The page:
- install the card. Make sure it's all the way down in it's slot, and that it's fastened at it's bracket, and if the slot has a clip that retains the inner end, move it so that the card can't move upwards there if applicable.

- remove the ram module(s). Wipe off the contacts on them with a tissue or soft cloth. Install the ram module(s) making sure that the notch on the contact edge lines up with the bump in the bottom of the slot, the modules are all the way down in it's / their slot(s), and the latchesat the ends of the slot(s) are against the end of the module(s).

- find the label on the power supply, and look for the total output capacity rating. In this case, that must be at least a minimum 300 watts for a system with a 8600GT video adapter.

- if the cpu fan and heat sink has mung on it / them - dust. lint, etc. - clean that off, but DO NOT use a vacuum cleaner to do that.

Restore the AC power to your system, try the computer.

If this is on a desktop computer, and the video adapter is built into the mboard, do all that applies in the above

If this is on a laptop, remove the ram, do similar to the above with the ram. Both the AC adapter connection and the main battery must be removed before you do that.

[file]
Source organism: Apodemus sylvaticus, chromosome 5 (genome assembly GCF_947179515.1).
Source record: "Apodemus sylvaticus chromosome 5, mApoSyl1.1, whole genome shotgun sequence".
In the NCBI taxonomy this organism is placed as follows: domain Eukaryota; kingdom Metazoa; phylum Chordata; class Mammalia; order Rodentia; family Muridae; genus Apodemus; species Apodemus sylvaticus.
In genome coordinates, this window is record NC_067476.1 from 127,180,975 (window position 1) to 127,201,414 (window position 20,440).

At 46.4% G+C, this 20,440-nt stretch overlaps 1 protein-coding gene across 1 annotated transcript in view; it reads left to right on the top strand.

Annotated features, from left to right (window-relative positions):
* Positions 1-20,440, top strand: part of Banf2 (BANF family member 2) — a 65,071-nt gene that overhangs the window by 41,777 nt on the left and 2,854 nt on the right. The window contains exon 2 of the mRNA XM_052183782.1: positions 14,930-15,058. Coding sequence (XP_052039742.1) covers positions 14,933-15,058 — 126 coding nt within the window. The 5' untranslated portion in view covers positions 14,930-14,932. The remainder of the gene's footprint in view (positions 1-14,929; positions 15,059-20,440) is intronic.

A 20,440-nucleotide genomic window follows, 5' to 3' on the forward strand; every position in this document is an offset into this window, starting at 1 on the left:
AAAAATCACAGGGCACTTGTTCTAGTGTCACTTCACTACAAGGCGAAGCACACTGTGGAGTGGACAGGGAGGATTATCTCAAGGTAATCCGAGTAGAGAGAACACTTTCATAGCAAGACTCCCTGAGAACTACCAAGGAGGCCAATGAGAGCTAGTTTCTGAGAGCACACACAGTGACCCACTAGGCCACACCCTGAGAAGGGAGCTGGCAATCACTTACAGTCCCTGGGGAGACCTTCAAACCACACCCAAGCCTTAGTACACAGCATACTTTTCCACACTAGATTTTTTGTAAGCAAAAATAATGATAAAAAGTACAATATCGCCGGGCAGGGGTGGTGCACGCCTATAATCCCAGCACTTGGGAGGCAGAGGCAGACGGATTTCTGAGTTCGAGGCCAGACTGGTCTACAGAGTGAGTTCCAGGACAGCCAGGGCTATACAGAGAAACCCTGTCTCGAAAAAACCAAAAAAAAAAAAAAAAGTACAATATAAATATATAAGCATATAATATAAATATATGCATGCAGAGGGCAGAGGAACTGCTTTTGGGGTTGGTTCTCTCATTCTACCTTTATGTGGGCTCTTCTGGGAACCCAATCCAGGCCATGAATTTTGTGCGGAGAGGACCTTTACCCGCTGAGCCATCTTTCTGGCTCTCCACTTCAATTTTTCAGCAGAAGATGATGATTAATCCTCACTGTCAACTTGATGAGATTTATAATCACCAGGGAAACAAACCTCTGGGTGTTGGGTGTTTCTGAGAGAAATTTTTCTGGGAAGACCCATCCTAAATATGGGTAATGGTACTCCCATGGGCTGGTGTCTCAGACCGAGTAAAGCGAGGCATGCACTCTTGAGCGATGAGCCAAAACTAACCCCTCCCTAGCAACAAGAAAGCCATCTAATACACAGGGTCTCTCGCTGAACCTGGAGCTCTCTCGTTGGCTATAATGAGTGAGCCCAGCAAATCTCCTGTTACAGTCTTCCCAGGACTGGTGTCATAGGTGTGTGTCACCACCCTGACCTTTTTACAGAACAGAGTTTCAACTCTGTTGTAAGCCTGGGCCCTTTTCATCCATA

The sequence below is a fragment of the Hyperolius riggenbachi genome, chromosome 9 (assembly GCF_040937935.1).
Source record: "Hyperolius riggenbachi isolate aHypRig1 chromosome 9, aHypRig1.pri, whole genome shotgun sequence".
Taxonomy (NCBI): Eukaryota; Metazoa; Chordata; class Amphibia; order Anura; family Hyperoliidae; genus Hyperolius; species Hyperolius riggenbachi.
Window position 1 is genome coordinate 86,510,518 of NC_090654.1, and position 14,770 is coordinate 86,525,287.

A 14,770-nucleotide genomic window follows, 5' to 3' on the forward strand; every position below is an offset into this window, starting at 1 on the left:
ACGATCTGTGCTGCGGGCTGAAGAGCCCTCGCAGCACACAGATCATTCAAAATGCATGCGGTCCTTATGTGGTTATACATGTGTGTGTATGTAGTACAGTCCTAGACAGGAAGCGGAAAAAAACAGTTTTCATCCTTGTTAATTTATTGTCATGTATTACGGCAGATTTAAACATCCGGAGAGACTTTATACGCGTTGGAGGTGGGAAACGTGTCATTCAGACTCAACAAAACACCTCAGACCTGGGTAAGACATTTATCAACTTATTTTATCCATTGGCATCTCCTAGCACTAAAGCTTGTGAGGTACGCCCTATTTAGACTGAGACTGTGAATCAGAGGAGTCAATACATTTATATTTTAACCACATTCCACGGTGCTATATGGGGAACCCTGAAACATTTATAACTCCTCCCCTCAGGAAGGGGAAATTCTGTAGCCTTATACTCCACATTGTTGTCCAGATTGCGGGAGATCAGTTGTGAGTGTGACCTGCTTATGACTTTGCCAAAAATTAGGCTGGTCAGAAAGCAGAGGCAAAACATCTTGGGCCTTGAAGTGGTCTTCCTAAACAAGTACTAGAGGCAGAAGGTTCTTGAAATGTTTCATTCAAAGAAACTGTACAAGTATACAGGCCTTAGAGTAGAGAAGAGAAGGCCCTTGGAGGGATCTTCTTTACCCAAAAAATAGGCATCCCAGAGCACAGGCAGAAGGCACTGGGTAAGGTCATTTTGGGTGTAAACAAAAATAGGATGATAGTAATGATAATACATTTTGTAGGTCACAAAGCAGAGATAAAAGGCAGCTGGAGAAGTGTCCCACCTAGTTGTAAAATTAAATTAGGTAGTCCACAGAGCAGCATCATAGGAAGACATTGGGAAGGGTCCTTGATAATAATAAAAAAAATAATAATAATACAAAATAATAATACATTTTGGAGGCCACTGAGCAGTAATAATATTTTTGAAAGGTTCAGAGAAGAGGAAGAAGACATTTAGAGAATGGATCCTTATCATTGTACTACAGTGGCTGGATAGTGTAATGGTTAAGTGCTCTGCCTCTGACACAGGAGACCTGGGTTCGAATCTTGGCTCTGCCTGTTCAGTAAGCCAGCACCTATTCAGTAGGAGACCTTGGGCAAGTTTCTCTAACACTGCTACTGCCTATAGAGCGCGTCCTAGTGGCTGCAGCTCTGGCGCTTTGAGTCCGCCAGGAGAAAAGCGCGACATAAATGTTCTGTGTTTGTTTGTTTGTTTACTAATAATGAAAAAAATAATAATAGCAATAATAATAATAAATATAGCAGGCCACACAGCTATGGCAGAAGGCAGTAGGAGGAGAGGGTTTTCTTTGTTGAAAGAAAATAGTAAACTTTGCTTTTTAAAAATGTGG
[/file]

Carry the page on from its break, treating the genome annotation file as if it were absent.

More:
If you still get symptoms, artifacts - random bits of color, lines, etc. that are not supposed to be there - those are almost always caused by a hardware problem, not a software problem.

If this is a desktop computer
- is the power supply capacity at least 300 watts ?
If it isn't, you need to get at least that and install it.

- go into the bios Setup and find the current voltage readings. What is supposed to be +3.3v, +5v, and +12v must be within 10% of the nominal values - if any of those are not, replace the power supply with one that has at least a 300 watt output capacity.

If the voltages are OK there and the capacity of the PSis at least 300 watts....
The video adapter's chipset is probably damaged.
I've seen and heard of video adapter chipsets that were damaged such that the video is fine while booting and in Safe mode, but when the specific video drivers for the video chipset are loaded when you boot normally, you get artifacts, etc.